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Cool tomatoes? Agrivoltaics could help California crop, if the economics pan out

Drought and extreme heat in California’s Central Valley in recent years have meant shortages of tomatoes, particularly “processing tomatoes” used for sauce and ketchup. And such conditions are only expected to get worse with climate change.

Researchers note that the relatively nascent field of agrivoltaics — growing crops below and between solar panels — could offer help to the country’s billion-dollar-plus tomato industry. Shade provided by solar panels can help conserve water, create humidity, and lower temperatures that can become too much even for heat-loving tomatoes. 

An August paper by the National Renewable Energy Laboratory surveying agrivoltaic research sites across the country noted that, on average, tomato yields doubled compared to non-agrivoltaic sites, whereas other crops like wheat, cucumbers, potatoes, and lettuce showed negative impacts.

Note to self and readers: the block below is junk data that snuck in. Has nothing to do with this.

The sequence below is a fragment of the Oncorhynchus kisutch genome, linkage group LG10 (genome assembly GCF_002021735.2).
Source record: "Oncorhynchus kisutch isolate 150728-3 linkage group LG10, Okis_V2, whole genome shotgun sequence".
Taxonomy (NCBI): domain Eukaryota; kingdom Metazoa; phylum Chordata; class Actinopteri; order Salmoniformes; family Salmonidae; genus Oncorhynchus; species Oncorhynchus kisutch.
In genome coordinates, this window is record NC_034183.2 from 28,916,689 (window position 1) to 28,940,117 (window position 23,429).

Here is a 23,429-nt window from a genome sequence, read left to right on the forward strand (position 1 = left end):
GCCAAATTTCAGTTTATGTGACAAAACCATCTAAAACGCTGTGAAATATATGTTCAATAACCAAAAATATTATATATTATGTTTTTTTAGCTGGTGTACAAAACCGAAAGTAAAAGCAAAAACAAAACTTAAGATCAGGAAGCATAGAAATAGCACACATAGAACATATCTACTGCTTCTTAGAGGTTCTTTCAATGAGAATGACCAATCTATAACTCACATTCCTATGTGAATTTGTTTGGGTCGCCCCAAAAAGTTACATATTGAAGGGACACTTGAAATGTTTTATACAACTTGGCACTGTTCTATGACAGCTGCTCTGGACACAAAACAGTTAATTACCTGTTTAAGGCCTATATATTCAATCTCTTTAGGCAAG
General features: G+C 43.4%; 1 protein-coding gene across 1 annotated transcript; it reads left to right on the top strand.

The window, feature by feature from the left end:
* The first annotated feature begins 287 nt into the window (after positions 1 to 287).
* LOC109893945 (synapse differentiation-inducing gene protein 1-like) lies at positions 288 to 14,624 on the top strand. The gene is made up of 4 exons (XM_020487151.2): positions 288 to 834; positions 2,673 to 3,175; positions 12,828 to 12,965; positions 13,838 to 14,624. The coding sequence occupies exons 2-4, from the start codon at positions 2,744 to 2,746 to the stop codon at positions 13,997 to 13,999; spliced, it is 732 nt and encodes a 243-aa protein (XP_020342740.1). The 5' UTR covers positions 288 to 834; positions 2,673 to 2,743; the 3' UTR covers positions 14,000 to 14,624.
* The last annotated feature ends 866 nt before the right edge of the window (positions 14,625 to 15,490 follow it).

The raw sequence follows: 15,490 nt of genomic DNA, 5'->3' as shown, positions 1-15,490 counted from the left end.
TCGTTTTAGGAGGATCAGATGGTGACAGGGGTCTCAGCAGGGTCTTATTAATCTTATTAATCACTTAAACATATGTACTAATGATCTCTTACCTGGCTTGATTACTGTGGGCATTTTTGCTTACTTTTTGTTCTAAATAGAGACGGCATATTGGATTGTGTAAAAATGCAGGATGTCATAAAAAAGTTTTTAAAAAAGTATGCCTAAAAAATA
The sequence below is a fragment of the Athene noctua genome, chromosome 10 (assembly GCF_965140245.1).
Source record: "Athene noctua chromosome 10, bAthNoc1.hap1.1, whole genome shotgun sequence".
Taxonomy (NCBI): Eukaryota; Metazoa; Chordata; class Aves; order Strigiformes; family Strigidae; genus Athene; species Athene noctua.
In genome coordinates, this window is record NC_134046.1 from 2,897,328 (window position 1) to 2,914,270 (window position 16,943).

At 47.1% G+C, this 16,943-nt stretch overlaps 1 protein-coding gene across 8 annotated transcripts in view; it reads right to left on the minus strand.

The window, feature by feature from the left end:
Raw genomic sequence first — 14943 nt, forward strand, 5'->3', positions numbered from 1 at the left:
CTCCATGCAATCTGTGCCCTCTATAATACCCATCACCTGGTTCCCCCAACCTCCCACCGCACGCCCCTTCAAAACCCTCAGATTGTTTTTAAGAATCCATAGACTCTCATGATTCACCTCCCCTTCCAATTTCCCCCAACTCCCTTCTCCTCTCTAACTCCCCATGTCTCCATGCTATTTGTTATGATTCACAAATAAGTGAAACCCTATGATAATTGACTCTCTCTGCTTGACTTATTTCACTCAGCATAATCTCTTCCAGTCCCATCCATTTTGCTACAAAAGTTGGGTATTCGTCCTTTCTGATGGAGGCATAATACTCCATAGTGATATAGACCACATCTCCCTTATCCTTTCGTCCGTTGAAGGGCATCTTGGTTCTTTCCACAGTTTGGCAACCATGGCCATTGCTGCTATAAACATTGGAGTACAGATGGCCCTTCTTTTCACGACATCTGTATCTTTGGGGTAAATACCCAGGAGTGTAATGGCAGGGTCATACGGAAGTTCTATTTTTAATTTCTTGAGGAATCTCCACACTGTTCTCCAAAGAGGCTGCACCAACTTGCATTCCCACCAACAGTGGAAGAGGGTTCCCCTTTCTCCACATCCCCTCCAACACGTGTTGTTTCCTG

When it is too hot, tomatoes will abort the development of fruit from flowers since the plant senses that the fruit won’t flourish. Solar panels cool the air down enough to avoid this process, research has shown. And most importantly, in a place like California, where the vast majority of the nation’s tomatoes are grown, solar panels can mean significantly less irrigation is needed. 

Florida, the nation’s second-largest tomato producer, typically has plenty of rain. But even there, climate change means temperatures are climbing, and drought has hit parts of the state. At the University of Arizona’s Biosphere 2, cherry tomatoes doubled their yield when grown under solar panels, as noted in a 2019 study published in Nature. 

“They got plenty of light, plenty of water, and the temperature stress was brought down just below that threshold so they could fruit through the summer and get an extra month of production and more production per plant,” said Greg Barron-Gafford, lead author of the paper and associate professor in the School of Geography and Development at the University of Arizona. 

Read the complete article at www.energynews.us.


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